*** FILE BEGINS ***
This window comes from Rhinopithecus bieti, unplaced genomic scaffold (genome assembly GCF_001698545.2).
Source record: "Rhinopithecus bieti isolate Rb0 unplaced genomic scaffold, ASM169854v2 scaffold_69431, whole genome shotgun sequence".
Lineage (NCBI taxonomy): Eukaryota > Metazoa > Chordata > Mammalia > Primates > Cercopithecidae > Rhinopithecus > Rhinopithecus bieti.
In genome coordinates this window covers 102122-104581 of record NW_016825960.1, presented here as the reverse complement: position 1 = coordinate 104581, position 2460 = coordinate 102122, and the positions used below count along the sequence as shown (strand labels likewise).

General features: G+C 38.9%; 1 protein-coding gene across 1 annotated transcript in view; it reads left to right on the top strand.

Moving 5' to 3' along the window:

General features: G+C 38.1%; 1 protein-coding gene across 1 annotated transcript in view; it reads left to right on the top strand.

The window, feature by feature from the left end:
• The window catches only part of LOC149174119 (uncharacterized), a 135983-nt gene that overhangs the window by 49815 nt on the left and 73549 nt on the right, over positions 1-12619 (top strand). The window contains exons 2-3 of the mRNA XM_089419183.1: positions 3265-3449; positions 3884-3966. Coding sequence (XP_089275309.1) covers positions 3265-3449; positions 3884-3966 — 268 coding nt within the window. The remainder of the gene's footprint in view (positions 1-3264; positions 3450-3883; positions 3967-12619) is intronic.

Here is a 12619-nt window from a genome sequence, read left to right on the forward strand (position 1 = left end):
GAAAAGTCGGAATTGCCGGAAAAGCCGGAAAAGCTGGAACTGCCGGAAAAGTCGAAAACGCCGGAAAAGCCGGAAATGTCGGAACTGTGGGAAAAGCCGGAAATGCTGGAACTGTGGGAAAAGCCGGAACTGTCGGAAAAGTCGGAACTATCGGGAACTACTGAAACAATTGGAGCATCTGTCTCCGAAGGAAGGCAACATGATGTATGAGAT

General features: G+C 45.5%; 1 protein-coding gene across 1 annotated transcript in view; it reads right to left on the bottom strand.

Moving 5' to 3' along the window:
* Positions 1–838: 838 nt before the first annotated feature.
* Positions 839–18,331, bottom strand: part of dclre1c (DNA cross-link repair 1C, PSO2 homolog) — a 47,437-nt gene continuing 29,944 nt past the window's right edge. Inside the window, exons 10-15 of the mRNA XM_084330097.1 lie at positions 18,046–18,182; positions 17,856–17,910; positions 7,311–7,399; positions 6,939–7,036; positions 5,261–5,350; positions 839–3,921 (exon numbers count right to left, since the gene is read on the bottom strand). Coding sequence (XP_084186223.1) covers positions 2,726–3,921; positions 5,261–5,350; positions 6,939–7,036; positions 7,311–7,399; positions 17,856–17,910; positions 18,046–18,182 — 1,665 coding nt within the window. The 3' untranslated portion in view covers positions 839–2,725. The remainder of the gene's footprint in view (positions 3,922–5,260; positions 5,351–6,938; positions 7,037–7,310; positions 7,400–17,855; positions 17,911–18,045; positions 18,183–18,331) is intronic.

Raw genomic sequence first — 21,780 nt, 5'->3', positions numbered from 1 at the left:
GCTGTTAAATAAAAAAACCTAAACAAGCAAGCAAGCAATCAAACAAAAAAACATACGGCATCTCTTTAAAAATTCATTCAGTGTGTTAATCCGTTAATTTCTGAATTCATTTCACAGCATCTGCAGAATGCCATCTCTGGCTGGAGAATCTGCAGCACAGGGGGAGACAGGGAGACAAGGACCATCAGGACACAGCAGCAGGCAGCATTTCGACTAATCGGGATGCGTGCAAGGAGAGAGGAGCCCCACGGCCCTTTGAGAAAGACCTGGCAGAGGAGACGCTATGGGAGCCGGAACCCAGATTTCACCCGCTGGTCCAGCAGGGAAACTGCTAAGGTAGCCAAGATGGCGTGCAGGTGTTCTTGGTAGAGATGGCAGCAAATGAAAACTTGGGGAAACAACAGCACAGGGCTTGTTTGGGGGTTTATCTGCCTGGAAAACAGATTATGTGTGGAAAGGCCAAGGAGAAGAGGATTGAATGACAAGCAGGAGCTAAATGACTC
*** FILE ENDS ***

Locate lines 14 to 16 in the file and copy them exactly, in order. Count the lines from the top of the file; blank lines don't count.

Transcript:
* Positions 1–838: 838 nt before the first annotated feature.
* Positions 839–18,331, bottom strand: part of dclre1c (DNA cross-link repair 1C, PSO2 homolog) — a 47,437-nt gene continuing 29,944 nt past the window's right edge. Inside the window, exons 10-15 of the mRNA XM_084330097.1 lie at positions 18,046–18,182; positions 17,856–17,910; positions 7,311–7,399; positions 6,939–7,036; positions 5,261–5,350; positions 839–3,921 (exon numbers count right to left, since the gene is read on the bottom strand). Coding sequence (XP_084186223.1) covers positions 2,726–3,921; positions 5,261–5,350; positions 6,939–7,036; positions 7,311–7,399; positions 17,856–17,910; positions 18,046–18,182 — 1,665 coding nt within the window. The 3' untranslated portion in view covers positions 839–2,725. The remainder of the gene's footprint in view (positions 3,922–5,260; positions 5,351–6,938; positions 7,037–7,310; positions 7,400–17,855; positions 17,911–18,045; positions 18,183–18,331) is intronic.

Raw genomic sequence first — 21,780 nt, 5'->3', positions numbered from 1 at the left: